The Carolina & Northwestern Train Depot
The Carolina & Northwestern Train Depot was built in 1903. It was originally located a few blocks south of the Gaston County museum on Main Street between Rhyne St. and College St. The depot was moved to its current location in 1977 to be used as an art center. Later, it served as a design shop for museum exhibits, before undergoing an extensive renovation in July of 2009, bringing it to its present condition.
The depot was donated to the Gaston County Museum by L.D. Guess, a former stationmaster in Dallas, who purchased the depot when railroad officials decided to shut down the Dallas office and made plans to demolish the structure. The Carolina & Northwestern Railroad officially merged with the Southern Railway in January of 1974, and in 1988 the tracks were removed from just north of Dallas through Lincolnton.
Construction of the Carolina & Northwestern Railroad
Gaston County Jail
In 1848 the Gaston County Jail was completed by Abraham Mauney and his slave workers, and Benjamin Morris became the county’s first sheriff. In the 19th century, it was customary for the sheriff and his family to live in the jail, so they occupied the lower floors while the prisoner’s jail cells were located on the second floor. It was expected that the sheriff’s wife and family would do the cooking, cleaning, and laundry for the prisoners.
The county was quiet from its inception through the end of the Civil War, but during the Reconstruction Period tensions between the Union League (a group of the County’s Republican Leader and moderates in the issue of race) and the KKK disrupted the community.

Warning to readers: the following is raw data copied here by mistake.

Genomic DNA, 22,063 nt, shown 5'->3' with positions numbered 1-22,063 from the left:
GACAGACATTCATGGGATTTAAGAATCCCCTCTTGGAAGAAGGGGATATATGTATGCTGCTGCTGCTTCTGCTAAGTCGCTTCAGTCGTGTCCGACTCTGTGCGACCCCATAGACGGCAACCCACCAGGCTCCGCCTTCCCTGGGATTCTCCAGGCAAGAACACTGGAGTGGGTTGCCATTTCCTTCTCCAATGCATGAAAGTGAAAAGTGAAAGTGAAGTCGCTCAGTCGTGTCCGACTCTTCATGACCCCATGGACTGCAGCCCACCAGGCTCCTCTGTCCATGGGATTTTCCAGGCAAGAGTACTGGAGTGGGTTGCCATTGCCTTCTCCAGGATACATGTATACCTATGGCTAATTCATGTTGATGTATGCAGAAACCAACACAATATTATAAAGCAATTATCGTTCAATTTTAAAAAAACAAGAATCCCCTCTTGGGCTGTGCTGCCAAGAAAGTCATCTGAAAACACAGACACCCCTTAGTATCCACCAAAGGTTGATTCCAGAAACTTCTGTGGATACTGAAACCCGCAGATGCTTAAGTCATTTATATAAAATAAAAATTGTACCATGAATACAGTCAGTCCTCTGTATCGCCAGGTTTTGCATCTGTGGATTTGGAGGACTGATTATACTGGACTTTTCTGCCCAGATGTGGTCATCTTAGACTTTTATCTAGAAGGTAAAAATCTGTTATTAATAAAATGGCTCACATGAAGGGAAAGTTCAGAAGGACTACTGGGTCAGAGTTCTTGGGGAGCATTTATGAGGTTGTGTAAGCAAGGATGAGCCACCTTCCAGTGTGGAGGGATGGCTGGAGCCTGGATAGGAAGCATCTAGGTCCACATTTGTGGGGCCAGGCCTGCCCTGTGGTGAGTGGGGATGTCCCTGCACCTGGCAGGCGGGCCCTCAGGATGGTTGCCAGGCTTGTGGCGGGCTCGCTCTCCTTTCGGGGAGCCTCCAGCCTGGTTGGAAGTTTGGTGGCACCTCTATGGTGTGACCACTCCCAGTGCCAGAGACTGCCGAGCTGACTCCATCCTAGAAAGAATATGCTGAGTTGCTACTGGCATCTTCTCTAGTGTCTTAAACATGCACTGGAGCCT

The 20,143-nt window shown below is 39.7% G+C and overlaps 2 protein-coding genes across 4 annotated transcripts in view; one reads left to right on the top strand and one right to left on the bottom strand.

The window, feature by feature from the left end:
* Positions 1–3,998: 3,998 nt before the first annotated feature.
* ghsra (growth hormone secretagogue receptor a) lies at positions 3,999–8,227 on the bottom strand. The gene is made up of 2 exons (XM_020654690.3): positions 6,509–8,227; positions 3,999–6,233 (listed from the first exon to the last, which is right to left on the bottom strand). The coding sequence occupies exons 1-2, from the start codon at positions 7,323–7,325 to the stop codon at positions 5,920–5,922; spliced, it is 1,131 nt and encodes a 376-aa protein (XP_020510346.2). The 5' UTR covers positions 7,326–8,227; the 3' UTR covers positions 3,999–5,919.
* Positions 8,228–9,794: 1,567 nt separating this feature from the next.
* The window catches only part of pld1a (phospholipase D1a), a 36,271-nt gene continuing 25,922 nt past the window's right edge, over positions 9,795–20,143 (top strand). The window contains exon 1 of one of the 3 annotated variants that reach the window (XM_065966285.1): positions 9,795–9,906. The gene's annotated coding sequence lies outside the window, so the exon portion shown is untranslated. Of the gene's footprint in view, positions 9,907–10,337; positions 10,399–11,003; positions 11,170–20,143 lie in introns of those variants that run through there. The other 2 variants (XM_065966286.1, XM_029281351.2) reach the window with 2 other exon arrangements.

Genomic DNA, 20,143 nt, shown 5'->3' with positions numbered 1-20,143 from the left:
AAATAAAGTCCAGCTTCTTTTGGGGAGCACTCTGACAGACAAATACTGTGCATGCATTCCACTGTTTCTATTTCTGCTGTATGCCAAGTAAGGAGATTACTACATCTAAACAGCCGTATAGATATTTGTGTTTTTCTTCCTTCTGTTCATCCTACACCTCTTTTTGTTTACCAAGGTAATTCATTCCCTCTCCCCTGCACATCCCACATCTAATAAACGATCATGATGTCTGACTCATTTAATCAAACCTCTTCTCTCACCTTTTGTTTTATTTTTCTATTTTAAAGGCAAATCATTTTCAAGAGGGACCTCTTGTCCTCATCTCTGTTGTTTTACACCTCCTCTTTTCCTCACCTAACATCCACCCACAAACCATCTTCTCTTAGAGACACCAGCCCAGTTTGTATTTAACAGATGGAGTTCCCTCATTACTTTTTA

Robberies and burglaries were commonplace in the South during Reconstruction and violence swept through Gaston County. An infamous troublemaker, Anderson Davis, who had initially enthusiastically supported the Union League but later became a member of the Klan, was imprisoned in the Gaston County Jail after being arrested for a number of burglaries and robberies.
In 1884, the jail was the scene of a lynch mob who dragged an African-American man, Irvin McCully, who was accused of murdering a white farmer from the jail. As the mob rode south from the jail, down what is now Gaston Street, they hanged McCully where the Holland Bridge crossed Long Creek.
One occupant who stands out in the history of the Dallas jail is Caroline Shipp. She was the last person to die by legal hanging in Gaston County, and the last woman executed on the gallows in North Carolina. She was convicted of killing her son who was not quite a year old at the time. She was executed on January 22, 1892. Caroline’s story is surrounded in mystery, but this documentary aims to tell the facts about the case and what historians know to be true.
This video requires Quicktime to view. Special thanks to Mike Baxter and New Granada Productions.
The building is now owned by the Gaston County Museum, but the building is not currently open for tours. The museum is working towards renovating the building to house an archive research center, a jail exhibit, and provide meeting space and additional exhibition space.
131 West Main Street, Dallas, North Carolina, 28034